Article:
Astronomy / Astrophysics

Blogs about Astronomy and Astrophysics

From the left, the globular cluster Omega Centauri, its central area, and the area where the intermediate-mass black hole is probably located

An article published in the journal “Nature” reports evidence that the globular cluster Omega Centauri contains an intermediate-mass black hole. A team of researchers led by Maximilian Häberle of the Max Planck Institute for Astronomy (MPIA) in Heidelberg, Germany, used two decades of observations conducted with the Hubble Space Telescope to find that evidence. They did this by tracing the orbit of seven stars at the center of Omega Centauri that are moving fast due to an object with a mass that is at least 8,200 times the Sun’s. This also confirms the hypothesis that this star cluster is what remains of a dwarf galaxy absorbed by the Milky Way.

The quasar cataloged as RX J1131-1231, or simply RX J1131 (Image ESA/Webb, NASA & CSA, A. Nierenberg)

A new image captured by the James Webb Space Telescope depicts the quasar cataloged as RX J1131-1231, or simply RX J1131. About six billion light-years away from Earth, it’s visible in three different copies, recognizable in the upper part of the bright ring in the center of the image, due to a gravitational lensing effect generated by a galaxy between it and Earth. In particular, MIRI (Mid-Infrared Instrument) was used to observe RX J1131 with different mid-infrared filters as part of an observation program that studies dark matter.

Aganippe Fossa

ESA has published an image captured by its Mars Express space probe’s High Resolution Stereo Camera (HRSC) instrument of Aganippe Fossa, a formation that has the appearance of a scar on the surface of the planet Mars which is truly colossal given that it’s approximately 600 kilometers long. This rift valley is a geological formation of the type called graben in jargon. There are no certainties about its formation but it’s probably linked to lava flows under the enormous volcanoes of the Tharsis region, starting with Arsia Mons, the closest to Aganippe Fossa.

The protostar forming within the L1527 molecular cloud observed by the James Webb Space Telescope's MIRI instrument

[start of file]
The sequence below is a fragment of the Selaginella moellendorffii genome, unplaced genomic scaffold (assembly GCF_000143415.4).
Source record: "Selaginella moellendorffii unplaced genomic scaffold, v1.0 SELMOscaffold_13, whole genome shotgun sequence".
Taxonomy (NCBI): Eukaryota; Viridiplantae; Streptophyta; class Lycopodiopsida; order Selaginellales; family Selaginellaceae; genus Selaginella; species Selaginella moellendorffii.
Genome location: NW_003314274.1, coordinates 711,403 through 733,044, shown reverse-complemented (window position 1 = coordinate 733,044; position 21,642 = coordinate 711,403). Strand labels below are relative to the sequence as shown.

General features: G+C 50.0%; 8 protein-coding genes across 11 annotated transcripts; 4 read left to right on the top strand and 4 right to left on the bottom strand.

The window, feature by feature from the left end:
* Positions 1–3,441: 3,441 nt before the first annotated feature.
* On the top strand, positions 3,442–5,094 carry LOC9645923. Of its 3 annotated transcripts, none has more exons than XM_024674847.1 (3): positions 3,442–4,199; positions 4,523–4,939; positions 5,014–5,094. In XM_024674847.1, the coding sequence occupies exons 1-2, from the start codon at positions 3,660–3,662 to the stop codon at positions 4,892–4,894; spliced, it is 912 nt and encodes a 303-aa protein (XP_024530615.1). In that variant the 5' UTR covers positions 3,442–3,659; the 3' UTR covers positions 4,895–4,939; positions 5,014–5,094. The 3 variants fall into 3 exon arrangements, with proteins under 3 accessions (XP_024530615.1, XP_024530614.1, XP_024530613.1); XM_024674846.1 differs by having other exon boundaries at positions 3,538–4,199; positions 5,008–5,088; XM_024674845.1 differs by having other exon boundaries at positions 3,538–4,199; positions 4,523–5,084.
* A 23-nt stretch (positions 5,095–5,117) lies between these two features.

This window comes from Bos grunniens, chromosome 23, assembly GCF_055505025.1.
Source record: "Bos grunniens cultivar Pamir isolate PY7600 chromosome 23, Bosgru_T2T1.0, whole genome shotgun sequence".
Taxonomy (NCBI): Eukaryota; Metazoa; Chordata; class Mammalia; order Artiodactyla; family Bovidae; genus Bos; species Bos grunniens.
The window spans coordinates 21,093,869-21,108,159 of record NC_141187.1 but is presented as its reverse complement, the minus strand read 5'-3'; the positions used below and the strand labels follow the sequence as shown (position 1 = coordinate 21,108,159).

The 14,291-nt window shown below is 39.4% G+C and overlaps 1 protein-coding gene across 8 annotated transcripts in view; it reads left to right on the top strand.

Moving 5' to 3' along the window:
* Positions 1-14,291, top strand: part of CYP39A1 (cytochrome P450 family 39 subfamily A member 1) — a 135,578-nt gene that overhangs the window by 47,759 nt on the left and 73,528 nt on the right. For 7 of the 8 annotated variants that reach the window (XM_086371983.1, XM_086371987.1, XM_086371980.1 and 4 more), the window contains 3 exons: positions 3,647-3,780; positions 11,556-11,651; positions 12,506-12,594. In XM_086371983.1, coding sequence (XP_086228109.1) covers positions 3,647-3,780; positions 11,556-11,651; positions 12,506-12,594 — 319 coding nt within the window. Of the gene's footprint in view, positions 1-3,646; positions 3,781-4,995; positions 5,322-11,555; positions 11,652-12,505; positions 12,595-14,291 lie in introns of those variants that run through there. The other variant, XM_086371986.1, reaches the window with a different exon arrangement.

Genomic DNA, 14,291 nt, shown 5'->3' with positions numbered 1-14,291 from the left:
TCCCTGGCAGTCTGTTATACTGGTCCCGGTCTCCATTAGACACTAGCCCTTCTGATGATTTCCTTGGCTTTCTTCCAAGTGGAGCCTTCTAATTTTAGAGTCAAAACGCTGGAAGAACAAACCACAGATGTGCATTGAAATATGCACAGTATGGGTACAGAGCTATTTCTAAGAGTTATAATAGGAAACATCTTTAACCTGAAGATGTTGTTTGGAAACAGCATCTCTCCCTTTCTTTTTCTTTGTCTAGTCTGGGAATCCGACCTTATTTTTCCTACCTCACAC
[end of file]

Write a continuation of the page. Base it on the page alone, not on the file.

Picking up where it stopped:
A new image captured by the James Webb Space Telescope reveals new details of a protostar forming within the molecular cloud cataloged as L1527. The MIRI instrument offered new information on the ongoing processes that are leading to the birth of a new star. An accretion disk is barely visible edge-on and is important because the protostar is still absorbing materials from it and planets could form within it in the future. During its formation, the protostar emits jets of gas that collide with the remains of the surrounding cloud, generating the structures MIRI sees in a color that is blue in the top image (NASA, ESA, CSA, STScI) thanks to the presence of polycyclic aromatic hydrocarbons (PAHs), compounds that are common in space.

At the top left a sample taken from the asteroid Bennu and in the subsequent panels increasingly zoomed views of a fragment that broke off along a bright vein that contains phosphate, captured under an electron microscope

An article published in the journal “Meteoritics & Planetary Science” reports the results of the preliminary analysis of the samples of material from asteroid Bennu brought back to Earth by NASA’s OSIRIS-REx space probe. A team of researchers conducted morphological and chemical analyzes of the samples, finding a lot of carbon and nitrogen together with organic compounds, all very important components for life forms of the Earth’s type.

The surprise came from the discovery of magnesium-sodium phosphate, which wasn’t detected by the instruments aboard OSIRIS-REx. This compound forms in water-rich environments and suggests that Bennu may be a fragment of a primordial world that had an ocean. The researchers mentioned Enceladus, Saturn’s moon with a subterranean ocean where sodium phosphate was found, and suggest a possible link to Bennu.